Kashmiris master the ‘art’ of resisting Indian rule   

Published: April 27, 2017
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In the beginning of the 1990s, thousands of youngsters in the disputed region of Kashmir picked up guns and grenades to fight decades of Indian rule. More than a quarter of a century later, the militancy has dwindled, if not wiped out completely by Indian army’s oppressive tactics in the scenic valley. The brutal response of the Indian government has, however, failed to dissuade the next generation of this region from rebelling against the state. Many of them have turned to art.

Born in 1993, when the uprising was at its peak, 23-year-old Khytul Abyad uses her brush to depict life amidst violence. A veranda in her home, in the south of Indian-administered Kashmir, turned into an old-styled glass room is well organised. A wooden easel rests in the corner; a knee high table beside the easel is divided into three segments. The right side of the table is occupied by different paint brushes in a pen-holder, a set of crayons in a tray and few colours; some paintings and white sheets in the centre; and novels at the other end.

‘What’s happening in Kashmir is not a revolt but a revolution’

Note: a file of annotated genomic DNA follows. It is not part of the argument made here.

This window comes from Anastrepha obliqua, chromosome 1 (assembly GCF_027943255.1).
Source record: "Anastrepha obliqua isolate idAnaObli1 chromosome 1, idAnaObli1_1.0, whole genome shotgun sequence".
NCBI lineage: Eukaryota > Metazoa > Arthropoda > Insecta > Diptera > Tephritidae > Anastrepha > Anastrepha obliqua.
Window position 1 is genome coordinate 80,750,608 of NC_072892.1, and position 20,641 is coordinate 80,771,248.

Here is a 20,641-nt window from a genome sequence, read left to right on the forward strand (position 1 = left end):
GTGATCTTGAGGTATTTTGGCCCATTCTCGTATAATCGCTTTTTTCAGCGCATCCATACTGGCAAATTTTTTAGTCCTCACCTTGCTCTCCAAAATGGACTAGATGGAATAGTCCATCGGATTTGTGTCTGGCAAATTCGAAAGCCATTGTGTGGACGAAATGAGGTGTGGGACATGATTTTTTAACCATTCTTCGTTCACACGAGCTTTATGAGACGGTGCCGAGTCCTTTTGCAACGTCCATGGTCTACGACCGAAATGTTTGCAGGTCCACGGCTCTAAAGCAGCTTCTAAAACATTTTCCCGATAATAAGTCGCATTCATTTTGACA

Despite her young age, she has witnessed violence up close. Her father, Mirwaiz Qazi Nissar, a renowned Muslim cleric and pro-freedom leader, was assassinated by unidentified gunmen when she was just 18-month-old. And she soon got familiar with words like aazadi, army, killings, curfew and torture. As time passed, Abyad began to observe life in Kashmir and came to believe that the meaning of “normal life” in Kashmir changed because due to the “absence of peace”.

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A sketch by Khytul Abyad.

After Indian forces killed Burhan Muzaffar Wani, a young commander of pro-Pakistan rebel outfit Hizbul Mujahedeen, in July last year, hundreds of thousands of Kashmiris filled the streets in protest. Violent anti-India demonstrations erupted in south Kashmir and spread to all ten districts of the Valley within hours. The local state police, Central Reserve Police Force, and the army used live ammunition to contain the bulging crowds. But the protests didn’t subside and civilian killings continued at regular intervals. More than 90 people were killed and over 17,000 were injured by pellet guns, tear gas shells, and assault rifles.